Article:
Quaal/Quall/Bye/Oie/Rooning/Koistinen/Nelson

I love Fall. I love the changing leaves, pumpkins, harvest time, and the Highway 38 garage sales. The sales are a yearly event in which half the county cleans out closets and sells piles of their stuff and the other half of the county drives around unfamiliar neighborhoods trying to find the best bargain. If it sounds chaotic, it certainly is. This year I went with the usual crew, minus my sister, who had to work. We are old friends who have known each other for years and can still giggle like the young neighborhood girls we once were. We use the driving time between sales to catch up on each other’s lives and discuss important things like where we will eat lunch. Something we noticed this and every year is that everyone has way too much stuff. Garages, yards, and attics full of stuff. Boxes and tables full of stuff. Pay-by-the-month storage units full of stuff. If you read this and think I am judging you, think again, because I have just as much stuff as you do. We had a large sale during the summer, and I sold lots of my own stuff and lots of my mother’s stuff. What was left was donated to the church for their big sale two weeks ago. I found some great stuff there, too! At several sales this weekend, I saw my own stuff being sold again. This is three times over the course of three months! After that, I came up with an idea: How about we all pack up a large box of unwanted and/or unused stuff and pass it on to the house on the left…or the right. We’ll have to pick one and stick to it or we’ll get own stuff back next week. Do this once a month, and no money passes hands. We’re all exchanging the same few dollars back and forth anyway. Admit it. You earn $100 at your garage sale and spend the summer trickling it away at the other sales in the neighborhood. You use it for a year or two, then sell it again at your own sale to another neighbor. This method of getting rid of things would not only clean out our attics and garages, it would give us an opportunity to get to know our neighbors and save us a lot of time. If you don’t like the stuff you get, you can put it in the box for next month’s exchange or wrap and re-gift it to your brother-in-law for Christmas. Just think of the money we could save on gifts! Now comes the fun part: In about 45 years, after crossing numerous county and state lines, your children will get their old toys back! It will stop all of that “I used to have that when I was a kid but my mom got rid of it, so I’ll buy this one at the antique store for $95″ type of mentality. The only unhappy people would be the antique dealers and the IRS. Please don’t tell the IRS this was my idea, or they’ll be auditing me for the next 40 years. Ready? Set? Go!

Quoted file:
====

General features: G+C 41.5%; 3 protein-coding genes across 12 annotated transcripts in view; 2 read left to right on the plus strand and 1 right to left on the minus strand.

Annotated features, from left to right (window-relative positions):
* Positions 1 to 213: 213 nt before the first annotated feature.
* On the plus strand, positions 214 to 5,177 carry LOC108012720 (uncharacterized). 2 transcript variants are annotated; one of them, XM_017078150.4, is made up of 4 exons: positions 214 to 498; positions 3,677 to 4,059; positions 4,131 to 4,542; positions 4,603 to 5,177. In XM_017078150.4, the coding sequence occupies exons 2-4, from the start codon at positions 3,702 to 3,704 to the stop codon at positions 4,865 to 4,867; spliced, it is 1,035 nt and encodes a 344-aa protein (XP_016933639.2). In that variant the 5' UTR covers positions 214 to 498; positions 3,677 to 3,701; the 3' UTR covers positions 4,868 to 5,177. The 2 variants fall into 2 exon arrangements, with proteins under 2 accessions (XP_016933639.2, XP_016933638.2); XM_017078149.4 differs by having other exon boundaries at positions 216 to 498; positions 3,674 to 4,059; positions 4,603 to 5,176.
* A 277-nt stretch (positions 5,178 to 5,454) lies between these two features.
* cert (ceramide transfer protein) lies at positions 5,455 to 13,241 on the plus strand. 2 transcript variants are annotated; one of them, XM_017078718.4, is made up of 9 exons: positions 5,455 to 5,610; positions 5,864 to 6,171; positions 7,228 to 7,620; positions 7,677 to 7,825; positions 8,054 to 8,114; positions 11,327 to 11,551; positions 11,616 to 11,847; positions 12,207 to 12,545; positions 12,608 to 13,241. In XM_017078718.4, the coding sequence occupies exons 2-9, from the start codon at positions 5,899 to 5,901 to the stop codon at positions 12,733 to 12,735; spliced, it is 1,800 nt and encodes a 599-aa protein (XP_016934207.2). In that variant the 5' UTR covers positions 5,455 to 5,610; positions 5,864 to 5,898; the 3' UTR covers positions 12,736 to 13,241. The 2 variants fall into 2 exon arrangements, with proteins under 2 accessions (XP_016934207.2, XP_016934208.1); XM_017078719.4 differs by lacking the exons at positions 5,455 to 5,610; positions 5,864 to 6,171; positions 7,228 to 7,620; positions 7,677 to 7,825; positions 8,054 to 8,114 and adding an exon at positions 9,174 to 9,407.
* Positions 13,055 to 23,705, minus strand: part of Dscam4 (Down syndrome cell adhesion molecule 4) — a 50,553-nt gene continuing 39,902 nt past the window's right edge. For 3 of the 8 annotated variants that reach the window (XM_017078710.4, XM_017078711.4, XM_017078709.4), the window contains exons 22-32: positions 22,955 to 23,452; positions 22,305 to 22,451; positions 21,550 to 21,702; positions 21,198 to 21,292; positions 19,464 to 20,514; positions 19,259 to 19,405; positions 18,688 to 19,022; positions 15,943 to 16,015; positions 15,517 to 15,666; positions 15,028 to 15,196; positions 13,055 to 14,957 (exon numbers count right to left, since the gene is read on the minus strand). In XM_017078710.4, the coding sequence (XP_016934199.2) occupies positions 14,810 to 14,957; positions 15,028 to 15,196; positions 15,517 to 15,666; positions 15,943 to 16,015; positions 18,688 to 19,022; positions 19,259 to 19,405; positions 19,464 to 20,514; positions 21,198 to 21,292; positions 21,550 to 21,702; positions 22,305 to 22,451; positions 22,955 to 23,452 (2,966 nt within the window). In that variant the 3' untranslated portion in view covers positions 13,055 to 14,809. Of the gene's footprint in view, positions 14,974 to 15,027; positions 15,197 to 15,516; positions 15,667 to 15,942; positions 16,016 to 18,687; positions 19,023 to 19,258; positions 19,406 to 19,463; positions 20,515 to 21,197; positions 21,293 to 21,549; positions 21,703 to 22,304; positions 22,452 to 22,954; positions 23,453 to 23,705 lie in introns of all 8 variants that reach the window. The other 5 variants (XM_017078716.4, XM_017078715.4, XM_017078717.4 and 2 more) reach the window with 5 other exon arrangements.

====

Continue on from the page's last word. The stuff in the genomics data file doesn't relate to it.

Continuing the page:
BOGO